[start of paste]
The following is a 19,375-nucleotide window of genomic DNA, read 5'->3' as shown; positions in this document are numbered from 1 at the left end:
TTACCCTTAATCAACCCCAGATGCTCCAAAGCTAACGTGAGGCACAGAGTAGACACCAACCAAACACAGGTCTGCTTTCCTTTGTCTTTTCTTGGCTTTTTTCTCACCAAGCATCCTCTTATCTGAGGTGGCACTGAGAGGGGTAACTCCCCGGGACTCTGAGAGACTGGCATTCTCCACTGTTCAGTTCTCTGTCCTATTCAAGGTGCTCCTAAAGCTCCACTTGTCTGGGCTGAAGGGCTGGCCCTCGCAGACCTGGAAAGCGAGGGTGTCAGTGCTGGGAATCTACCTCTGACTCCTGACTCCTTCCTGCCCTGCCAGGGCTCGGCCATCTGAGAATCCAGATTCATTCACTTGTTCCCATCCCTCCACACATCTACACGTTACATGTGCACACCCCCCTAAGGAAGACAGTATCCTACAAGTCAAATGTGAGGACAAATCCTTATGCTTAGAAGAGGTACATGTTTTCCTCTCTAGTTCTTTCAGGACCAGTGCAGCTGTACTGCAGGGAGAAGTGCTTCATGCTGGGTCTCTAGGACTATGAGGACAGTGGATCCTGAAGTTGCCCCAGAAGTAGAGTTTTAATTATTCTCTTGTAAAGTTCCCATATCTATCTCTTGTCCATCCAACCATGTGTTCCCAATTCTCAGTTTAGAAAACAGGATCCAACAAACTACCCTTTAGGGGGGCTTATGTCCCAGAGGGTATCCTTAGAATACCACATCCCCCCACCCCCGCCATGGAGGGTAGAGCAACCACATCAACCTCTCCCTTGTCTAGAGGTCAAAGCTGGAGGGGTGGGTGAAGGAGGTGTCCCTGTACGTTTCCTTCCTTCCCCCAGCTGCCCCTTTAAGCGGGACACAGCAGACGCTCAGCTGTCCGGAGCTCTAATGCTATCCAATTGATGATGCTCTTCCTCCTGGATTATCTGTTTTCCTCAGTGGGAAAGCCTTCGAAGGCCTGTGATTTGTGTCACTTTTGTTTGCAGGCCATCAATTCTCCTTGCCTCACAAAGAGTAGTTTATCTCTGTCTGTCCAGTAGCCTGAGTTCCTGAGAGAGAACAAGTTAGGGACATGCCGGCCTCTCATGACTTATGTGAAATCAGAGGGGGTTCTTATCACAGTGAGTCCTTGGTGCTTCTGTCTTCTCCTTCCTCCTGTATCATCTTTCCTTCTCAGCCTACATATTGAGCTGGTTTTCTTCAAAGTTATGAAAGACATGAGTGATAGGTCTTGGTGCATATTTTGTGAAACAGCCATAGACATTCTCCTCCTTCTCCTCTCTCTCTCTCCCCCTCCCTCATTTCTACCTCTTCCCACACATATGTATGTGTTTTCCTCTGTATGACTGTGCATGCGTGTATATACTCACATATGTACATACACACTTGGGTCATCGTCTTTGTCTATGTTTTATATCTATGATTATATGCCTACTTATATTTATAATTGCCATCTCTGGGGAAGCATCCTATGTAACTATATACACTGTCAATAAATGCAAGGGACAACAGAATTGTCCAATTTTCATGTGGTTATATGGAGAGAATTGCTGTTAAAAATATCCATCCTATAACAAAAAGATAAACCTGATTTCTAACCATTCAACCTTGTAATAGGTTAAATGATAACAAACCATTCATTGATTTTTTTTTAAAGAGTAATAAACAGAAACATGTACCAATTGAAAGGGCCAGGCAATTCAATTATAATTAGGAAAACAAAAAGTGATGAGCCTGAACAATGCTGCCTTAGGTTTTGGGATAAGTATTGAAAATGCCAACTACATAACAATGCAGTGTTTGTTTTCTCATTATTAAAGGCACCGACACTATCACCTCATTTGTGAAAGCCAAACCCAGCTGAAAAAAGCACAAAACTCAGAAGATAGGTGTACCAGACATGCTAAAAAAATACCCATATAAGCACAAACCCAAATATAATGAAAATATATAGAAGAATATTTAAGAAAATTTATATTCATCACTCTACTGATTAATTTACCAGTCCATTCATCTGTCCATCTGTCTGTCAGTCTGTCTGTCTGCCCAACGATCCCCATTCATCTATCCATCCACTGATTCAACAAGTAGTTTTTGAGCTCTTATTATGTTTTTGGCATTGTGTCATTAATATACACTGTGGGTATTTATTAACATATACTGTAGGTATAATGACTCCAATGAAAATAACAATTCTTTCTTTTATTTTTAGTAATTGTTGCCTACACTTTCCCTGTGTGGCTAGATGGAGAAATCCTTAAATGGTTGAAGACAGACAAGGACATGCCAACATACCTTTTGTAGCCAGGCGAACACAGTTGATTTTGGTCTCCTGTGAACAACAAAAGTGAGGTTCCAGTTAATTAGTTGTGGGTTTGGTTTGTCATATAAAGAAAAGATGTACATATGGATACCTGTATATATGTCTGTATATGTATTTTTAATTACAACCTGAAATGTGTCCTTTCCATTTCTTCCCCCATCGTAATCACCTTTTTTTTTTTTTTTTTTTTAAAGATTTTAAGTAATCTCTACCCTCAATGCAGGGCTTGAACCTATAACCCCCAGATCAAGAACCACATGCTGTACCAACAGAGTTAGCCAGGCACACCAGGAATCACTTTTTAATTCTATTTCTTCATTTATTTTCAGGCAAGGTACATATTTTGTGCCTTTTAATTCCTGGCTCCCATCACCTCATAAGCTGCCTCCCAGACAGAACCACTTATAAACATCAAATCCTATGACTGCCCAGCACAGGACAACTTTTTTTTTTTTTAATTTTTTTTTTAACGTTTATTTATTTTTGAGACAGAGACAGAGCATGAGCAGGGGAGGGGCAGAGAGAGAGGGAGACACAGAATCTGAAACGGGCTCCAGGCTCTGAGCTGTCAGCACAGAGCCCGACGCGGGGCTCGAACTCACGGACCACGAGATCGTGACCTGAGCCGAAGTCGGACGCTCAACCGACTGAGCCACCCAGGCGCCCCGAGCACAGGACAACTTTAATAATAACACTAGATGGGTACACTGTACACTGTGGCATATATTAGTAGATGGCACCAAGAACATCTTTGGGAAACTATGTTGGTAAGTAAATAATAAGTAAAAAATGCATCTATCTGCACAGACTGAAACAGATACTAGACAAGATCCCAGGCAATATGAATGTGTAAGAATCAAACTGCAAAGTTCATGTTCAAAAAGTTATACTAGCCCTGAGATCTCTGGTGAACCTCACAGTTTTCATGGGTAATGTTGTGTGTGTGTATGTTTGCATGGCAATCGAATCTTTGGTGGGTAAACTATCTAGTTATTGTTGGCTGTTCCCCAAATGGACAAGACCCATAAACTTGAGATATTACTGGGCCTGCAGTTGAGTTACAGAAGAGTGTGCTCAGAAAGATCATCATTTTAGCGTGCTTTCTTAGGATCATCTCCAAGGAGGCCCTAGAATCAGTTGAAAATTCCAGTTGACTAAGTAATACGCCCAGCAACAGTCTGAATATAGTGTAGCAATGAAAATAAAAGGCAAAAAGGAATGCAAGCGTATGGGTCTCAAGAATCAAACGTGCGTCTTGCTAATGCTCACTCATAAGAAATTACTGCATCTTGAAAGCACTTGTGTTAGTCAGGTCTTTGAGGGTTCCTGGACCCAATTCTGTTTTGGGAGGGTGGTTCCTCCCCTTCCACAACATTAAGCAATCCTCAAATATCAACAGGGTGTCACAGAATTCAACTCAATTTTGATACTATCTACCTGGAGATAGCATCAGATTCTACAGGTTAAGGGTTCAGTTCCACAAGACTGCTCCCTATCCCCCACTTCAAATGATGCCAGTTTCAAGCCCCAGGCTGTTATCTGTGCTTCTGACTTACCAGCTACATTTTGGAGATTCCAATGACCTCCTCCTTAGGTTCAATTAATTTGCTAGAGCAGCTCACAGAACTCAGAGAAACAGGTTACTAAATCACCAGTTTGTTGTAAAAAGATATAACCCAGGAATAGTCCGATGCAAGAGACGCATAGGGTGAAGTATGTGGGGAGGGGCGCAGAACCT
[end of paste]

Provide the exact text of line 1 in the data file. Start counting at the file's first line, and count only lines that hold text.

The following is a 19,375-nucleotide window of genomic DNA, read 5'->3' as shown; positions in this document are numbered from 1 at the left end: